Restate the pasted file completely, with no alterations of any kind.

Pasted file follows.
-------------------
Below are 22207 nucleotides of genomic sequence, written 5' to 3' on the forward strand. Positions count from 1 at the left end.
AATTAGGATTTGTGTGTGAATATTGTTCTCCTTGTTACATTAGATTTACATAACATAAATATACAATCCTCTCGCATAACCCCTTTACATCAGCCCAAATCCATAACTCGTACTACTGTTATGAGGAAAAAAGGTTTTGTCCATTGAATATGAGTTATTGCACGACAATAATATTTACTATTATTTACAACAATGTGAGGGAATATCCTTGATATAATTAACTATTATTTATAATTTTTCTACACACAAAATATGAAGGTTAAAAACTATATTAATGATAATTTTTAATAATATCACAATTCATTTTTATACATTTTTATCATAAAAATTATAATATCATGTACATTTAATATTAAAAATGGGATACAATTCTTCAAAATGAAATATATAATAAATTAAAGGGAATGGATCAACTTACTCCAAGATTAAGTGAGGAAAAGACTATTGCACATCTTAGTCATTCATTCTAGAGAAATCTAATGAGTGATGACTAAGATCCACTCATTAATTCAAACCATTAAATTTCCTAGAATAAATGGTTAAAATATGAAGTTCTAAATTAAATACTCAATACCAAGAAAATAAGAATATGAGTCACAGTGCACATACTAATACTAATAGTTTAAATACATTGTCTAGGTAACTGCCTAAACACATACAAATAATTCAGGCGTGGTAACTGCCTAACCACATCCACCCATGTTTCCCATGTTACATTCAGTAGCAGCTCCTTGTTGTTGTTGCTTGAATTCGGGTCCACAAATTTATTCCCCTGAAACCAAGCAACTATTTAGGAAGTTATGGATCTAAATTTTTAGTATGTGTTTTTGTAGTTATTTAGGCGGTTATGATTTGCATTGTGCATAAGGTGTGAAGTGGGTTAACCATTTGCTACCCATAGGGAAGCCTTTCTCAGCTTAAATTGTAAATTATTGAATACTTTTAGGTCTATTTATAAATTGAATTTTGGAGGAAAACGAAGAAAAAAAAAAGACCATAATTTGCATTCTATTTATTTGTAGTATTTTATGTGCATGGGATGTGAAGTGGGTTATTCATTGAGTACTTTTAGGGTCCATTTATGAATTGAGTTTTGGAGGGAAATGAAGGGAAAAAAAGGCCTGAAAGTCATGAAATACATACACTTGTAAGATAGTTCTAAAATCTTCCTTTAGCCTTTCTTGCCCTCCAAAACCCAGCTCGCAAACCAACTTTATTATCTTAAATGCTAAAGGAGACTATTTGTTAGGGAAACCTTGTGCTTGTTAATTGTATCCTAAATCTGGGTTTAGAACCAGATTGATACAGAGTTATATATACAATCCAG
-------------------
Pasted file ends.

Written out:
Below are 22207 nucleotides of genomic sequence, written 5' to 3' on the forward strand. Positions count from 1 at the left end.
AATTAGGATTTGTGTGTGAATATTGTTCTCCTTGTTACATTAGATTTACATAACATAAATATACAATCCTCTCGCATAACCCCTTTACATCAGCCCAAATCCATAACTCGTACTACTGTTATGAGGAAAAAAGGTTTTGTCCATTGAATATGAGTTATTGCACGACAATAATATTTACTATTATTTACAACAATGTGAGGGAATATCCTTGATATAATTAACTATTATTTATAATTTTTCTACACACAAAATATGAAGGTTAAAAACTATATTAATGATAATTTTTAATAATATCACAATTCATTTTTATACATTTTTATCATAAAAATTATAATATCATGTACATTTAATATTAAAAATGGGATACAATTCTTCAAAATGAAATATATAATAAATTAAAGGGAATGGATCAACTTACTCCAAGATTAAGTGAGGAAAAGACTATTGCACATCTTAGTCATTCATTCTAGAGAAATCTAATGAGTGATGACTAAGATCCACTCATTAATTCAAACCATTAAATTTCCTAGAATAAATGGTTAAAATATGAAGTTCTAAATTAAATACTCAATACCAAGAAAATAAGAATATGAGTCACAGTGCACATACTAATACTAATAGTTTAAATACATTGTCTAGGTAACTGCCTAAACACATACAAATAATTCAGGCGTGGTAACTGCCTAACCACATCCACCCATGTTTCCCATGTTACATTCAGTAGCAGCTCCTTGTTGTTGTTGCTTGAATTCGGGTCCACAAATTTATTCCCCTGAAACCAAGCAACTATTTAGGAAGTTATGGATCTAAATTTTTAGTATGTGTTTTTGTAGTTATTTAGGCGGTTATGATTTGCATTGTGCATAAGGTGTGAAGTGGGTTAACCATTTGCTACCCATAGGGAAGCCTTTCTCAGCTTAAATTGTAAATTATTGAATACTTTTAGGTCTATTTATAAATTGAATTTTGGAGGAAAACGAAGAAAAAAAAAAGACCATAATTTGCATTCTATTTATTTGTAGTATTTTATGTGCATGGGATGTGAAGTGGGTTATTCATTGAGTACTTTTAGGGTCCATTTATGAATTGAGTTTTGGAGGGAAATGAAGGGAAAAAAAGGCCTGAAAGTCATGAAATACATACACTTGTAAGATAGTTCTAAAATCTTCCTTTAGCCTTTCTTGCCCTCCAAAACCCAGCTCGCAAACCAACTTTATTATCTTAAATGCTAAAGGAGACTATTTGTTAGGGAAACCTTGTGCTTGTTAATTGTATCCTAAATCTGGGTTTAGAACCAGATTGATACAGAGTTATATATACAATCCAG